In My Kitchen:


I love Dr. Annie Gray and I love Kathy Hipperson and I love Mrs. Crocombe.  You must watch her on Youtube - the English Heritage channel!  So delightful, so relaxing.  And that's my kitchen poster the books are lying on.  A friend requested one for her Christmas gift this year, so I do as I am asked :-)

and another cookbook

Desiree is my new food guru :-)  She is Canadian, has a wonderful smile, and she is an actual dietitian who knows her stuff.  I love her Instagram account too where she debunks all the junk, and tells you about the good stuff.

olive oil tasting

This is almost a curveball.  Cobram Estate who have olive groves in Australia and California are doing (have done by the time you read this) a Guiness Book of Records challenge for the biggest virtual olive oil tasting ever.  And we did it!  They had over 11,000 people for the virtual tasting.  Such fun.  And yes we did have actual olive oils to taste, as they sent out the kits weeks before.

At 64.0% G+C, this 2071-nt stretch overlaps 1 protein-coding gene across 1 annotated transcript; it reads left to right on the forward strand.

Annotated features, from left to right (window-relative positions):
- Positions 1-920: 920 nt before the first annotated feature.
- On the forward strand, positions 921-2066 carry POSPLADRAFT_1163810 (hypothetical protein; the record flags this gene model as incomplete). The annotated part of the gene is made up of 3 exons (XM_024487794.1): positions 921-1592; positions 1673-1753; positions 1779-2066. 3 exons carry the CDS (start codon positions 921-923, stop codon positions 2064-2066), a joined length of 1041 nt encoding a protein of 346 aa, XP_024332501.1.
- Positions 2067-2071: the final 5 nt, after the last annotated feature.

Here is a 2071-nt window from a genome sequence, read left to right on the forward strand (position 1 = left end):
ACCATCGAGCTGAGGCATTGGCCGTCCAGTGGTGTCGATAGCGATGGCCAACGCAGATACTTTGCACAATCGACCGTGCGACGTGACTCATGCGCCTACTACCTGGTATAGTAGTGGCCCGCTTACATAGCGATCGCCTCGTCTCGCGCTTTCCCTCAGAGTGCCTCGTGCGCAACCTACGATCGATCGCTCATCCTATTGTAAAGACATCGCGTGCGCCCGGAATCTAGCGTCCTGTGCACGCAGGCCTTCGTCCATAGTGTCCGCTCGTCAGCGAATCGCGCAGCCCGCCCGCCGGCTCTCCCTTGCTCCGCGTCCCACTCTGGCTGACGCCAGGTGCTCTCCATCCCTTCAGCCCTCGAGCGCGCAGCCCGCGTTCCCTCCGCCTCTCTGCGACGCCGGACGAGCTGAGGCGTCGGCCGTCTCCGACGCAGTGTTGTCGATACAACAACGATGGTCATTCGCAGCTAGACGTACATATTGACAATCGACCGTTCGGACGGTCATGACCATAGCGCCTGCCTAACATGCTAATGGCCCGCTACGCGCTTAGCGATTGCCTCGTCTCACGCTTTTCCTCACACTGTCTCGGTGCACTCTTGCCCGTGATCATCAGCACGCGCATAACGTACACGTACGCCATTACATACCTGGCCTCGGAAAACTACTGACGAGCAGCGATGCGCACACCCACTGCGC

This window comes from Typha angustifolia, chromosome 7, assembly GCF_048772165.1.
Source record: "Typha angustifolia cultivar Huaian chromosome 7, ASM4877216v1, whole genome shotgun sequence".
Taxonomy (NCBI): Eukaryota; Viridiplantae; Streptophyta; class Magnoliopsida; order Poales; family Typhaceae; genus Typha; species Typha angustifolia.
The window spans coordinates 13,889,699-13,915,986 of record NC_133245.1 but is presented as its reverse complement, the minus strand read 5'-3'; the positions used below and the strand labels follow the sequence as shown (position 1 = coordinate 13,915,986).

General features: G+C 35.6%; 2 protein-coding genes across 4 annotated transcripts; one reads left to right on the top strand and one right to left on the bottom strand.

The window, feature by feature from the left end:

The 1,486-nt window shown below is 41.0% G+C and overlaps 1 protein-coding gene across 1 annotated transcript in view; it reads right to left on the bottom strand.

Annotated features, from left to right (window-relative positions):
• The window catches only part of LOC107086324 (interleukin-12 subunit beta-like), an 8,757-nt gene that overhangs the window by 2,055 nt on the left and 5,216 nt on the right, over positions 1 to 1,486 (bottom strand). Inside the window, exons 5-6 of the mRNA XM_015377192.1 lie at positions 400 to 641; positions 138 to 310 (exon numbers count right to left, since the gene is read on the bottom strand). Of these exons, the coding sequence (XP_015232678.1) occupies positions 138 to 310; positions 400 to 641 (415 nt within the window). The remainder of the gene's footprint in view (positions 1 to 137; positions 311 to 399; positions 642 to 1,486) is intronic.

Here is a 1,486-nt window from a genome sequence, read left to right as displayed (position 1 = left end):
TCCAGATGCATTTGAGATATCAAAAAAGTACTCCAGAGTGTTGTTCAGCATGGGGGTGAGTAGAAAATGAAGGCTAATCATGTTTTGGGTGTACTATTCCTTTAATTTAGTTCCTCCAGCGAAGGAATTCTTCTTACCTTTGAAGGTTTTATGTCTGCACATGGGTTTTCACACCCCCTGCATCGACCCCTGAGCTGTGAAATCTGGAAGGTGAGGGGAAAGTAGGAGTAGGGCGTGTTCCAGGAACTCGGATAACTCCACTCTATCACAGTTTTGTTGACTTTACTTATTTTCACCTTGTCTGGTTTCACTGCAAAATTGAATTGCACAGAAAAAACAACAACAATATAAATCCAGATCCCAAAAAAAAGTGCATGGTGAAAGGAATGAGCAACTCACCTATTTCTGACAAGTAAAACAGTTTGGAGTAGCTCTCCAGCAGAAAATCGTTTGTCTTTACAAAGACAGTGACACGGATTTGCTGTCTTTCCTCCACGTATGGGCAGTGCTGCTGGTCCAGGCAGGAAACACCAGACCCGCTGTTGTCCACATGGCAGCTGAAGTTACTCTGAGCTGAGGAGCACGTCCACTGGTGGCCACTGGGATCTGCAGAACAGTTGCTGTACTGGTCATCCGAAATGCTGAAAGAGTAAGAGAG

yep another wooden spoon

This is a sweet little skinny spoon carved out of walnut wood by Thea Conway.  Love her stuff, and love a wooden spoon.  But you know that already :-)

and there was medieval hummus

We love this stuff (aka Himmas Kassa), and eat it by the bucketful.  So tasty, my dear.  Full of spices and herbs, and nuts and preserved lemons.  So good on toast!  Somehow I managed to make it, broken rib and all.

love these!

I love these, but they are no longer on my eating list.  Since Mr P.'s health scare recently, we have cut down on delicious things like this.  He has lost 5 kilos already while I have only lost 2.5!  But as a friend said, "you haven't been doing anything physical because of the rib."  Anyway, it's not about losing weight as about keeping healthy.

That's it from my kitchen.  Now let's see yours, my friends.  Every being on this planet and on any others are welcome!  And here's the usual reminder, folks: IMK posts are about your kitchen (and kitchen garden) happenings over the past month.  Dishes you've cooked, preserves you've made, herbs and veg in your garden, kitchen gadgets, and goings-on.  And a curveball is welcome - whatever you fancy; no need to be kitchen-related.  

The link is open from the first of the month to midnight on the thirteenth of the month.  Let me know if you need help with adding your post, or if you would like it added manually by me after the 13th (if you're running late). Here's how to join in:

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In My Kitchen: